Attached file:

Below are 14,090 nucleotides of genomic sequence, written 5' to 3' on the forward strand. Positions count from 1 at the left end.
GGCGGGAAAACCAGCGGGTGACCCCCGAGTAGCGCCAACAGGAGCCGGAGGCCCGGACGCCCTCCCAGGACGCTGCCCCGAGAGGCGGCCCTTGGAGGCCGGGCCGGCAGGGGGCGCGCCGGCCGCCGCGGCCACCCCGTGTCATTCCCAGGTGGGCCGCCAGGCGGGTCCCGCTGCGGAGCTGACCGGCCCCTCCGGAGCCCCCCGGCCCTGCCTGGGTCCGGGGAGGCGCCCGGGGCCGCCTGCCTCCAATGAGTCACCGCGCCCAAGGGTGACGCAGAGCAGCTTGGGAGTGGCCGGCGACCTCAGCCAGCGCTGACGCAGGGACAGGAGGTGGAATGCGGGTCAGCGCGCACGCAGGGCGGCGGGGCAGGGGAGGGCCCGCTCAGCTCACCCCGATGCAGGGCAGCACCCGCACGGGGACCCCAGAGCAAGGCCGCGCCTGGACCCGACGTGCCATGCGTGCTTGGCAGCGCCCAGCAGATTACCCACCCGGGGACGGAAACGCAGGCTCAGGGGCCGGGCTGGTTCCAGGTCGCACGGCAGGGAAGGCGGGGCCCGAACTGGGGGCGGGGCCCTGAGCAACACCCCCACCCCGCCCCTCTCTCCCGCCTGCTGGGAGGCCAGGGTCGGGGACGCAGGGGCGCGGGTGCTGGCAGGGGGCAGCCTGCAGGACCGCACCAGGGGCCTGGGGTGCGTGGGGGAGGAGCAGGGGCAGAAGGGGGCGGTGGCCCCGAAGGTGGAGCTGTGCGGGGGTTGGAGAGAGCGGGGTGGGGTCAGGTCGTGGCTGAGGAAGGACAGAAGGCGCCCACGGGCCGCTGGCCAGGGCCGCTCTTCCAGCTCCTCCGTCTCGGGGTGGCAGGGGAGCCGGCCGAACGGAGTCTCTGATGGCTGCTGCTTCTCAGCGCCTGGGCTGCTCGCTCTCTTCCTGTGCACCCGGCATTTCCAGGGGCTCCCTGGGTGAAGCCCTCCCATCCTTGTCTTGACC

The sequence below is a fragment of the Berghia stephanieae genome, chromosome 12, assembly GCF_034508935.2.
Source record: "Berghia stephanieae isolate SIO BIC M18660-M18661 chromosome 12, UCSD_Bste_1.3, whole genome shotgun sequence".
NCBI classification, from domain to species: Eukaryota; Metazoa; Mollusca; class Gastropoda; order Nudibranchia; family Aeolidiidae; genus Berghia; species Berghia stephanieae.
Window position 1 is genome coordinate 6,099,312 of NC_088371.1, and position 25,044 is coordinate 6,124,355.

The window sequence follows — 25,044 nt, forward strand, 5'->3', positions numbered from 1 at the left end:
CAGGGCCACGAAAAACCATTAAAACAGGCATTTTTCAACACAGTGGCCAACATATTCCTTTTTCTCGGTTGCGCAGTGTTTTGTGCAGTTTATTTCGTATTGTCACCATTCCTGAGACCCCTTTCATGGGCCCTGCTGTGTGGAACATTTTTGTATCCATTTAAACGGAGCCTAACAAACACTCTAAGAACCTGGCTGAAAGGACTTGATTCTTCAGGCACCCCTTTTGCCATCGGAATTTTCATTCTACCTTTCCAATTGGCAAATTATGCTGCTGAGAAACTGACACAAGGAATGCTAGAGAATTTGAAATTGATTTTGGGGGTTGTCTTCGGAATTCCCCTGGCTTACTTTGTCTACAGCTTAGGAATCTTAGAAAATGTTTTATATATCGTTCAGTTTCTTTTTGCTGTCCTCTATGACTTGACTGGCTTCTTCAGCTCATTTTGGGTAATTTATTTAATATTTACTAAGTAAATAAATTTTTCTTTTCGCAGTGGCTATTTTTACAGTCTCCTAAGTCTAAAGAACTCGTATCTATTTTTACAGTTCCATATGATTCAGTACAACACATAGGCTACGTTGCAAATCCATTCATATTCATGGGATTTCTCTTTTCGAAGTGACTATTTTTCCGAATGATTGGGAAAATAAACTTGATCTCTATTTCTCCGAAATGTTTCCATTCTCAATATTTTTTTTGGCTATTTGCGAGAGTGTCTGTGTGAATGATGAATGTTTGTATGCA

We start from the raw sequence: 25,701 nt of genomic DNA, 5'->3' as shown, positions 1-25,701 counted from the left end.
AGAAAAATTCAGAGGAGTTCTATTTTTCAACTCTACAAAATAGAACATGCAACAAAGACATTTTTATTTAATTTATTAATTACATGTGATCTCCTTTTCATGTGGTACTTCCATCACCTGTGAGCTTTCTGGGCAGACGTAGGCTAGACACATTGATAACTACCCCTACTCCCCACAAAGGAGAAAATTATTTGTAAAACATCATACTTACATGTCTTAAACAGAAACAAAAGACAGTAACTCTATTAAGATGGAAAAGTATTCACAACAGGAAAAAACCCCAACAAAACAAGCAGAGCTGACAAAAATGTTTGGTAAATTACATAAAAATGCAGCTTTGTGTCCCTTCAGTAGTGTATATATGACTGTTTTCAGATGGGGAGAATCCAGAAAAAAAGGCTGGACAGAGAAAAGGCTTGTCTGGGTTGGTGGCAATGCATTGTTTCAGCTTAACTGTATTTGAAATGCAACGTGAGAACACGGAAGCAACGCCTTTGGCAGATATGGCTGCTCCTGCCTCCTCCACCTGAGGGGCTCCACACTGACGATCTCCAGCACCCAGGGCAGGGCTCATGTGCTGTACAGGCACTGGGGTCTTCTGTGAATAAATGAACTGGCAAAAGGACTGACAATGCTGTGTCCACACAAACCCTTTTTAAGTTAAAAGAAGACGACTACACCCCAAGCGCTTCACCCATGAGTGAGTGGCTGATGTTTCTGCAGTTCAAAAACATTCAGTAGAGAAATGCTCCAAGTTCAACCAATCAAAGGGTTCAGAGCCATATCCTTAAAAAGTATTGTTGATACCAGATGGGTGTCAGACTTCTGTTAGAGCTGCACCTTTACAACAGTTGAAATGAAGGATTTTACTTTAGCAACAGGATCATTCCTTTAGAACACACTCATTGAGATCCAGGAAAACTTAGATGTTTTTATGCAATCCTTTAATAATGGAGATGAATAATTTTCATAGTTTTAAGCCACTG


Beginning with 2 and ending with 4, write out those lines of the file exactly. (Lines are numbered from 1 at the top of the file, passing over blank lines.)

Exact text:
GGCGGGAAAACCAGCGGGTGACCCCCGAGTAGCGCCAACAGGAGCCGGAGGCCCGGACGCCCTCCCAGGACGCTGCCCCGAGAGGCGGCCCTTGGAGGCCGGGCCGGCAGGGGGCGCGCCGGCCGCCGCGGCCACCCCGTGTCATTCCCAGGTGGGCCGCCAGGCGGGTCCCGCTGCGGAGCTGACCGGCCCCTCCGGAGCCCCCCGGCCCTGCCTGGGTCCGGGGAGGCGCCCGGGGCCGCCTGCCTCCAATGAGTCACCGCGCCCAAGGGTGACGCAGAGCAGCTTGGGAGTGGCCGGCGACCTCAGCCAGCGCTGACGCAGGGACAGGAGGTGGAATGCGGGTCAGCGCGCACGCAGGGCGGCGGGGCAGGGGAGGGCCCGCTCAGCTCACCCCGATGCAGGGCAGCACCCGCACGGGGACCCCAGAGCAAGGCCGCGCCTGGACCCGACGTGCCATGCGTGCTTGGCAGCGCCCAGCAGATTACCCACCCGGGGACGGAAACGCAGGCTCAGGGGCCGGGCTGGTTCCAGGTCGCACGGCAGGGAAGGCGGGGCCCGAACTGGGGGCGGGGCCCTGAGCAACACCCCCACCCCGCCCCTCTCTCCCGCCTGCTGGGAGGCCAGGGTCGGGGACGCAGGGGCGCGGGTGCTGGCAGGGGGCAGCCTGCAGGACCGCACCAGGGGCCTGGGGTGCGTGGGGGAGGAGCAGGGGCAGAAGGGGGCGGTGGCCCCGAAGGTGGAGCTGTGCGGGGGTTGGAGAGAGCGGGGTGGGGTCAGGTCGTGGCTGAGGAAGGACAGAAGGCGCCCACGGGCCGCTGGCCAGGGCCGCTCTTCCAGCTCCTCCGTCTCGGGGTGGCAGGGGAGCCGGCCGAACGGAGTCTCTGATGGCTGCTGCTTCTCAGCGCCTGGGCTGCTCGCTCTCTTCCTGTGCACCCGGCATTTCCAGGGGCTCCCTGGGTGAAGCCCTCCCATCCTTGTCTTGACC

The sequence below is a fragment of the Berghia stephanieae genome, chromosome 12, assembly GCF_034508935.2.
Source record: "Berghia stephanieae isolate SIO BIC M18660-M18661 chromosome 12, UCSD_Bste_1.3, whole genome shotgun sequence".